How our research is structured
We foster a culture of collaborative Languages research.
To facilitate this, research in Languages is organised around three linked divisions which are able to maintain a broad range of specialisms.
Language-based Area Studies
The University has built up a critical mass of expertise on East Asia, Latin America, Spain and Portugal, the Middle East, North Africa, Russia and Eastern Europe. We contribute to and draw on this.
Our researchers aim to work beyond the parameters of country-based 'area studies'; to engage with wider understandings of what a language-based subject discipline might be; and to develop research across cultures and disciplines in a global context.
Projects are aimed at deepening understandings of place- and period-specific human experience and of the exchange of ideas and practices across languages. They interlock at several points with research in Languages and Intercultural Studies, as well as in other disciplines within the Faculty of Humanities. In researching the Arab World, China and Russia and Eastern Europe we play an active role in three AHRC-funded national consortia – the British Inter-University China Centre; the Centre for Advanced Study of the Arab World and the Centre for the East European Language-Based Area Studies. Manchester also hosts the Centre for Latin American and Caribbean Studies.
Areas of research in this area are:
- Arabic and Middle Eastern Studies
- Chinese Studies
- Japanese Studies
- Russian and East European Studies
- Spanish, Portuguese and Latin American Studies
Languages and Intercultural Studies
Researchers in Languages and Intercultural Studies (LIS) work in productive synergy with colleagues in Language-Based Area Studies, in the School of Arts, Languages and Cultures and across the Faculty of Humanities more broadly.
The 'translation' and mediation of cultural and political exchange past and present are at the heart of our activities. Bringing together leading specialists working in translation and interpreting, on France and the francophone world, Germany, Italy and their respective linguistic communities, key foci of our research include: translation and conflict and the emerging field of citizen media; literary journals and history of the book; intellectual history and cultural politics from the medieval to the contemporary period; war and cultural memory; gender and sexuality; visual and performance cultures; migration and cosmopolitanism.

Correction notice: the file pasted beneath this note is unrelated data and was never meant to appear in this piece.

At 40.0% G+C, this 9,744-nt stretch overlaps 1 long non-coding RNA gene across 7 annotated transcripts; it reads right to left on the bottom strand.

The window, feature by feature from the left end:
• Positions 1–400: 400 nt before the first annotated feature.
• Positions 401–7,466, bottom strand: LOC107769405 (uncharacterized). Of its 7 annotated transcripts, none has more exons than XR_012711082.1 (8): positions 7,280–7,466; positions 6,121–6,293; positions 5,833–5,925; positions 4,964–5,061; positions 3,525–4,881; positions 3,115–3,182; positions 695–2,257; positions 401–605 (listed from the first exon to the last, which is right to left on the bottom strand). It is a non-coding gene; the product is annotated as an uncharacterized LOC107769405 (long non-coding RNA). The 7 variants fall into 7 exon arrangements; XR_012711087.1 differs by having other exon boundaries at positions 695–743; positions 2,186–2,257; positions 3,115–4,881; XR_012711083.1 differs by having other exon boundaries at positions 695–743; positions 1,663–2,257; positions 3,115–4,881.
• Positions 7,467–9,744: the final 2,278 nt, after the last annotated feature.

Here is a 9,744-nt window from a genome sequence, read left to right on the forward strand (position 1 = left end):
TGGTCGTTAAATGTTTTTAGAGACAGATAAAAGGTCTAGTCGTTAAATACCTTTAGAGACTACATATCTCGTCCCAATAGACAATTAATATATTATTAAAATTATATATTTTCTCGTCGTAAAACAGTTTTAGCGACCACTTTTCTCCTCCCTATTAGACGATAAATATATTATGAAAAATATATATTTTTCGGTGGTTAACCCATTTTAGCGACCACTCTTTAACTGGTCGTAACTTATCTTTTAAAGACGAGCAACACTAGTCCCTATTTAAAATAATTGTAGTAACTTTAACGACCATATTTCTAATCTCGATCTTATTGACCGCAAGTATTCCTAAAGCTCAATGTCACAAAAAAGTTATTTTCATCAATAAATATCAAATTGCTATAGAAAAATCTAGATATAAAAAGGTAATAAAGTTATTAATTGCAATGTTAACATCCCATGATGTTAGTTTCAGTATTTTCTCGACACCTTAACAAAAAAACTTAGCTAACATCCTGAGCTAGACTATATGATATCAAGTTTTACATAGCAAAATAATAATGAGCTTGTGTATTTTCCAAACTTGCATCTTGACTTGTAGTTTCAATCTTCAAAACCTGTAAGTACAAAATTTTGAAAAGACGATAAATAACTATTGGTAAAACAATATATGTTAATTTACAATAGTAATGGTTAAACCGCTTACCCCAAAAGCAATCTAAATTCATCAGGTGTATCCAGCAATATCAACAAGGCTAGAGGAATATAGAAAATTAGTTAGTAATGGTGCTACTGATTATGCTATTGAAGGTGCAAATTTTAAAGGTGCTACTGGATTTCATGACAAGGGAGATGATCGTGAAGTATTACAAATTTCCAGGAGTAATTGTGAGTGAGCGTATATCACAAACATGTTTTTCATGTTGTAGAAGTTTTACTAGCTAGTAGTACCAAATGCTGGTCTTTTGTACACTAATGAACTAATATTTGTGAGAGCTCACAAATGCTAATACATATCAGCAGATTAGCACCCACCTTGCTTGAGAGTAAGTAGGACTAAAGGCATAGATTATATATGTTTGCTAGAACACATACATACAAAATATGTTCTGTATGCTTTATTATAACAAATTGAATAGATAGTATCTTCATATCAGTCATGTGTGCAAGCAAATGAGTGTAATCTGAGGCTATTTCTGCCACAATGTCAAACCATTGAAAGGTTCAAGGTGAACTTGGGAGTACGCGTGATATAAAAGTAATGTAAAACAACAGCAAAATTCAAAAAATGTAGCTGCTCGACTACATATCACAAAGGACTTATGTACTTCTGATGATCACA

Research centres based in LIS include the Centre for Translation and Intercultural Studies (CTIS), the Centre for Research in Visual Cultures of the French-speaking world (CRIVCOF) and the Migration and Diaspora Cultural Studies Network (MDCSN), whose research has been funded inter alia by the AHRC, The British Academy, The Leverhulme Trust.
Areas of research in this area are:
Linguistics and English Language
Researchers in Linguistics and English Language engage with the full spectrum of disciplines and theoretical frameworks in contemporary linguistics, and they share a strong commitment to conducting work on a broad empirical basis. We collect and analyse evidence of many types (corpus data, sociolinguistic interviews, descriptive fieldwork, laboratory experiments, philological investigation) from a highly diverse set of languages.
In addition to an exceptional concentration of experts in all aspects of English linguistics, we have particular strengths in Romance (specially French, the dialects of Italy, and Spanish), in Germanic (specially the Scandinavian languages and Low German), in the languages of Latin America, in Australian languages, and in Indo-Iranian languages such as Romani, Domari, and Kurdish.
This commitment to the documentation, description, and advanced theoretical analysis of a typologically broad range of languages is intimately connected with a focus on issues of language maintenance and endangerment, and with our overarching concern for the ecology of the world's languages.